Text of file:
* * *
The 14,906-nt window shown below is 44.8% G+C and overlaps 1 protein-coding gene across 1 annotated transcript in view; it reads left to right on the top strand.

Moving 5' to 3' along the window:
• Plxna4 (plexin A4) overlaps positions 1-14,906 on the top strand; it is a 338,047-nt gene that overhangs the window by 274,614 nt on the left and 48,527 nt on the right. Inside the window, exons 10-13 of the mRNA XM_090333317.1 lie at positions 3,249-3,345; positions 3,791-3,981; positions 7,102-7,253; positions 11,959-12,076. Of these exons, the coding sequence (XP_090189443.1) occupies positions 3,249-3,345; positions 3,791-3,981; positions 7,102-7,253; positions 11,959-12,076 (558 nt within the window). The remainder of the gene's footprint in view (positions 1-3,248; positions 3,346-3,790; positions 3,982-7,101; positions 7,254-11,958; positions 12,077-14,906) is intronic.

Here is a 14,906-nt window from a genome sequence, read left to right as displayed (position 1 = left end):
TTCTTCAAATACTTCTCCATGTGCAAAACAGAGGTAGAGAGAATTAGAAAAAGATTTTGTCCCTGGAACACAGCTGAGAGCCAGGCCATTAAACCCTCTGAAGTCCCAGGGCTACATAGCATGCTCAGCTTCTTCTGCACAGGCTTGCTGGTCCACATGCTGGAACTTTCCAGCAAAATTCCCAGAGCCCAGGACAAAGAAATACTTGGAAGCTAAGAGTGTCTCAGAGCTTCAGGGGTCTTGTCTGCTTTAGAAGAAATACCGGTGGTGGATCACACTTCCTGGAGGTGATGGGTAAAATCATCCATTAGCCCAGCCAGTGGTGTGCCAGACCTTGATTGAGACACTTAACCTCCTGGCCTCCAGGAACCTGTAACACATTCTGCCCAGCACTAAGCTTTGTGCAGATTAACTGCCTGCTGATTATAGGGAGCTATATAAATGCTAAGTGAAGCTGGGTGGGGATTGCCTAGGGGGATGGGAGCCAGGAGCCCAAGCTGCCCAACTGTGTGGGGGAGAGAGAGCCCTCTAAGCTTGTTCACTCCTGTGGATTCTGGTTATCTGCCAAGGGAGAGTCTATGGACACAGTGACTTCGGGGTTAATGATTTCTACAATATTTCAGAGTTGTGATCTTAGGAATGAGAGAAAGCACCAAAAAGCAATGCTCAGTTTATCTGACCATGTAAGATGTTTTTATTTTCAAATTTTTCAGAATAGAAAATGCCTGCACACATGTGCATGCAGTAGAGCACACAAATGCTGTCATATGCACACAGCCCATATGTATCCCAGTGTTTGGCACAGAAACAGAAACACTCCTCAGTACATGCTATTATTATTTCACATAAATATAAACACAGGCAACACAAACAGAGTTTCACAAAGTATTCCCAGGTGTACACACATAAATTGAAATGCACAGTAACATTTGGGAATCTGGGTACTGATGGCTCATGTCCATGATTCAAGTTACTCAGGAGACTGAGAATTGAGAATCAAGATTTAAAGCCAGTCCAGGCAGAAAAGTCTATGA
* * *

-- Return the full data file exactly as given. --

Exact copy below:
The 14,906-nt window shown below is 44.8% G+C and overlaps 1 protein-coding gene across 1 annotated transcript in view; it reads left to right on the top strand.

Moving 5' to 3' along the window:
• Plxna4 (plexin A4) overlaps positions 1-14,906 on the top strand; it is a 338,047-nt gene that overhangs the window by 274,614 nt on the left and 48,527 nt on the right. Inside the window, exons 10-13 of the mRNA XM_090333317.1 lie at positions 3,249-3,345; positions 3,791-3,981; positions 7,102-7,253; positions 11,959-12,076. Of these exons, the coding sequence (XP_090189443.1) occupies positions 3,249-3,345; positions 3,791-3,981; positions 7,102-7,253; positions 11,959-12,076 (558 nt within the window). The remainder of the gene's footprint in view (positions 1-3,248; positions 3,346-3,790; positions 3,982-7,101; positions 7,254-11,958; positions 12,077-14,906) is intronic.

Here is a 14,906-nt window from a genome sequence, read left to right as displayed (position 1 = left end):
TTCTTCAAATACTTCTCCATGTGCAAAACAGAGGTAGAGAGAATTAGAAAAAGATTTTGTCCCTGGAACACAGCTGAGAGCCAGGCCATTAAACCCTCTGAAGTCCCAGGGCTACATAGCATGCTCAGCTTCTTCTGCACAGGCTTGCTGGTCCACATGCTGGAACTTTCCAGCAAAATTCCCAGAGCCCAGGACAAAGAAATACTTGGAAGCTAAGAGTGTCTCAGAGCTTCAGGGGTCTTGTCTGCTTTAGAAGAAATACCGGTGGTGGATCACACTTCCTGGAGGTGATGGGTAAAATCATCCATTAGCCCAGCCAGTGGTGTGCCAGACCTTGATTGAGACACTTAACCTCCTGGCCTCCAGGAACCTGTAACACATTCTGCCCAGCACTAAGCTTTGTGCAGATTAACTGCCTGCTGATTATAGGGAGCTATATAAATGCTAAGTGAAGCTGGGTGGGGATTGCCTAGGGGGATGGGAGCCAGGAGCCCAAGCTGCCCAACTGTGTGGGGGAGAGAGAGCCCTCTAAGCTTGTTCACTCCTGTGGATTCTGGTTATCTGCCAAGGGAGAGTCTATGGACACAGTGACTTCGGGGTTAATGATTTCTACAATATTTCAGAGTTGTGATCTTAGGAATGAGAGAAAGCACCAAAAAGCAATGCTCAGTTTATCTGACCATGTAAGATGTTTTTATTTTCAAATTTTTCAGAATAGAAAATGCCTGCACACATGTGCATGCAGTAGAGCACACAAATGCTGTCATATGCACACAGCCCATATGTATCCCAGTGTTTGGCACAGAAACAGAAACACTCCTCAGTACATGCTATTATTATTTCACATAAATATAAACACAGGCAACACAAACAGAGTTTCACAAAGTATTCCCAGGTGTACACACATAAATTGAAATGCACAGTAACATTTGGGAATCTGGGTACTGATGGCTCATGTCCATGATTCAAGTTACTCAGGAGACTGAGAATTGAGAATCAAGATTTAAAGCCAGTCCAGGCAGAAAAGTCTATGA